The poems ‘Mending Wall’ and ‘Home Burial’ are about division, both on a physical level and on a mental level.
‘Mending Wall’ on first reading is a very simplistic poem about the annual repairing of a wall but after closer reading we can see it has a darker meaning.

The poem begins with a disjointed sentence, which immediately attracts the reader’s eye.
‘Something there is that doesn’t love a wall,’

The use of the word ‘Something’ arouses the reader’s curious nature to read on to find out what this ‘Something’ is. The tone of this is casual and unimposing. The author proceeds in a conversational tone speaking of the reasons to explain the breaking down of the wall. The reasons given are all quite practical but yet through these reasons we get a glimpse of the message, which the author desperately wants us to find.
‘And make gaps even two can pass abreast.’

Even though the poem is about division and separation we have a theme of unity in this line creeping through.

The speaker expresses an awe of nature and a deep-rooted respect this is displayed in the way he talks about the breaking of the wall by nature.
‘That sends the frozen-ground-swell under it

And spills the upper boulders in the sun,’

The use of the alliteration of the s’s is very calming and the sounds create a flowing movement.
‘And on a day we meet to walk the line

And set the wall between us once again.’

The author uses the words ‘meet’ and ‘between us’ in close proximity to each other to give the impression that although the two men work together for the same reason they are actually working alone. The wall is a barrier that both separates them and yet unifies them in the fixing of it.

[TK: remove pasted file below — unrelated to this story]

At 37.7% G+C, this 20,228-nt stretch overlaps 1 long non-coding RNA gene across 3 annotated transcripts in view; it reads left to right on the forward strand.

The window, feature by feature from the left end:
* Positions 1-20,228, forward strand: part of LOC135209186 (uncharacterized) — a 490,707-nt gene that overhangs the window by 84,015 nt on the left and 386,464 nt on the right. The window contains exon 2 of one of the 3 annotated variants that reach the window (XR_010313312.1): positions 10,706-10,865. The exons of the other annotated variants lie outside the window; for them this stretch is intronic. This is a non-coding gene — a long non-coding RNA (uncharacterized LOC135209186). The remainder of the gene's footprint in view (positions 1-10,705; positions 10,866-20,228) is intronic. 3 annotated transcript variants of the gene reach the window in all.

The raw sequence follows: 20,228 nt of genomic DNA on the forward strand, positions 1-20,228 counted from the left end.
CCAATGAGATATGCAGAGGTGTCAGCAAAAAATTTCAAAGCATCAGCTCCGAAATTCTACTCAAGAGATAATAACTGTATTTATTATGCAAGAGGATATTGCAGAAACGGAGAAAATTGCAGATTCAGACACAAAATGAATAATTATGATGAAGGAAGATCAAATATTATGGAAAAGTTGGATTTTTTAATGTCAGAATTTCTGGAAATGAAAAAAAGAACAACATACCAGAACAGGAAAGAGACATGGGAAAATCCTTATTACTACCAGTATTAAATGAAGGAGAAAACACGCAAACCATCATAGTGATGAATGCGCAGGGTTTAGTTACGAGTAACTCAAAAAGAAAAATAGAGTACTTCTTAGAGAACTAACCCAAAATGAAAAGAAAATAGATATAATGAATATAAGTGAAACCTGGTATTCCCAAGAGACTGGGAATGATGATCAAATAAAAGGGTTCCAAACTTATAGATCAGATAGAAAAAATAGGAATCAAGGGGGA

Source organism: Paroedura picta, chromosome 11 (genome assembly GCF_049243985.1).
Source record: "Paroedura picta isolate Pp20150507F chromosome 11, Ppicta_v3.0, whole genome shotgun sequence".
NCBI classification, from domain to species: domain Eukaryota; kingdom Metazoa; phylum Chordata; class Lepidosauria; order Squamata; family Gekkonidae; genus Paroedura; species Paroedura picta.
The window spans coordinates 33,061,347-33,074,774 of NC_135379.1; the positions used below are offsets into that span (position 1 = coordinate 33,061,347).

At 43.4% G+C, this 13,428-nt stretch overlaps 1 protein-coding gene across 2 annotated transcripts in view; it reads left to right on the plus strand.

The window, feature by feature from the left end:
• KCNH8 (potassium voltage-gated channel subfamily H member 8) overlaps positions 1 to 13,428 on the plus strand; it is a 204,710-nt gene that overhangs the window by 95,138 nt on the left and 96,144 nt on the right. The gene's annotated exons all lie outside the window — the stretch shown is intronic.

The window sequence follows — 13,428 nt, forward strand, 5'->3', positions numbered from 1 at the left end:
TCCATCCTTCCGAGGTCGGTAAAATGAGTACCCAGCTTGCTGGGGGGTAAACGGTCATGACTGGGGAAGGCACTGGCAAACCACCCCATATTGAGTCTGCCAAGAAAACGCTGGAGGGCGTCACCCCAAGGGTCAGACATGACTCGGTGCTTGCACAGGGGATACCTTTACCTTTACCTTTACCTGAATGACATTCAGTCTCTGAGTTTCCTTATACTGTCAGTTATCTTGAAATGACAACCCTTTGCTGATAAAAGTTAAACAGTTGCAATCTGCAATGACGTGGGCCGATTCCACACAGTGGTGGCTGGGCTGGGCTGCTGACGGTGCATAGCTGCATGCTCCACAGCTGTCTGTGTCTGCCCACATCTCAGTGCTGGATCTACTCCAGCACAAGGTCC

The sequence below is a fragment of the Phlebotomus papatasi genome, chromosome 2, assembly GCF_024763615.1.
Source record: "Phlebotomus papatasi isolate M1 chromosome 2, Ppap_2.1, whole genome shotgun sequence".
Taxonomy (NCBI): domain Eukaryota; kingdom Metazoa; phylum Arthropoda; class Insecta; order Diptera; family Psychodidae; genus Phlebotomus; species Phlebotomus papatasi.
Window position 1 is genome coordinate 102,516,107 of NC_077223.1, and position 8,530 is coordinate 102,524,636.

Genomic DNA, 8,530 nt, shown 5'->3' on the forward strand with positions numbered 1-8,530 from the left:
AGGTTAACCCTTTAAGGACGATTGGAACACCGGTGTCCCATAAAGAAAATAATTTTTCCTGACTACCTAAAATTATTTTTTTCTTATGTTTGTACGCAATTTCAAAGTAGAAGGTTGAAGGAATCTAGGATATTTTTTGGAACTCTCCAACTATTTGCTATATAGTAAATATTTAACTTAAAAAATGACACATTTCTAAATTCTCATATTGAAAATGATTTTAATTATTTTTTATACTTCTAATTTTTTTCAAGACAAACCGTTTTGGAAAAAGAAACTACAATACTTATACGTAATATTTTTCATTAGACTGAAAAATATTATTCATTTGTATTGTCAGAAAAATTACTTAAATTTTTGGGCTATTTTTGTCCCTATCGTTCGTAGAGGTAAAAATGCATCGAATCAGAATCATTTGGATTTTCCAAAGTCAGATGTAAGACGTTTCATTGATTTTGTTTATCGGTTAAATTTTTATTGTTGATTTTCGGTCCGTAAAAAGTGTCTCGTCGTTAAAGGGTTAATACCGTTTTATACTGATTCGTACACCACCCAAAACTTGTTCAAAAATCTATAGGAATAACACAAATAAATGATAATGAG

‘We have to use a spell to make them balance;’

The use of the word spell hints at magically overtones by the author lets the reader know that all things are possible.

The words ‘game’ and ‘one on a side’ further emphasize the theme of division

There is never any direct speech between the two men but yet through the speaker we learn about what the other man thinks about the wall.
‘Good fences make good neighbours.’

The speaker does not think the wall is necessary
‘There where it is we do not need the wall.’

The suggestion is always implied by the speaker but yet never spoken out loud.

The author has a playful nature and through the poem it is displayed,
‘Spring is the mischief in me,....’

The author uses the word ‘offense’ as an appropriate play on words a symbol of the poem’s spirit of play and freedom.

The author repeats the opening line as if to reawaken the thoughts he had left behind.

The speaker in the poem makes a lighthearted attempt at a suggestion for the walls breaking,
‘....I could say ‘Elves’ to him,’
even though this is humorous thought the neighbour would never think of it. It is only through the speaker’s imagination that he thought of elves; the other man’s thoughts are confined to reality.

The speaker sees the man in a different light. He is a serious man with little time for ‘flights of fantasy’ the speaker describes him as an ‘old-stone savage armed.’ The speaker is not referring to his physically appearance but to his mind and its workings. The other man in the poem is concerned with rituals any diversion from his normal thinking is a bad thing. The creative and imaginative side of his brain lies dormant.
‘He will not go behind his father’s saying.

And he likes having thought of it so well’

The other man in the poem is trapped by work and possibly his own past as it comes to him in the words his father said. He is tied down by these words not just physically by the mending of the wall but also mentally when he takes everything on a rational level no form of escapism is applied in his life.

The poem highlights two types of people in today’s world. The first is represented by the speaker a man who lives by no mental boundaries. The second is represented by the second man in the poem who is totally oblivious to the gift of imagination. The wall is more a mental thing that shields him from the uncivilized world beyond it but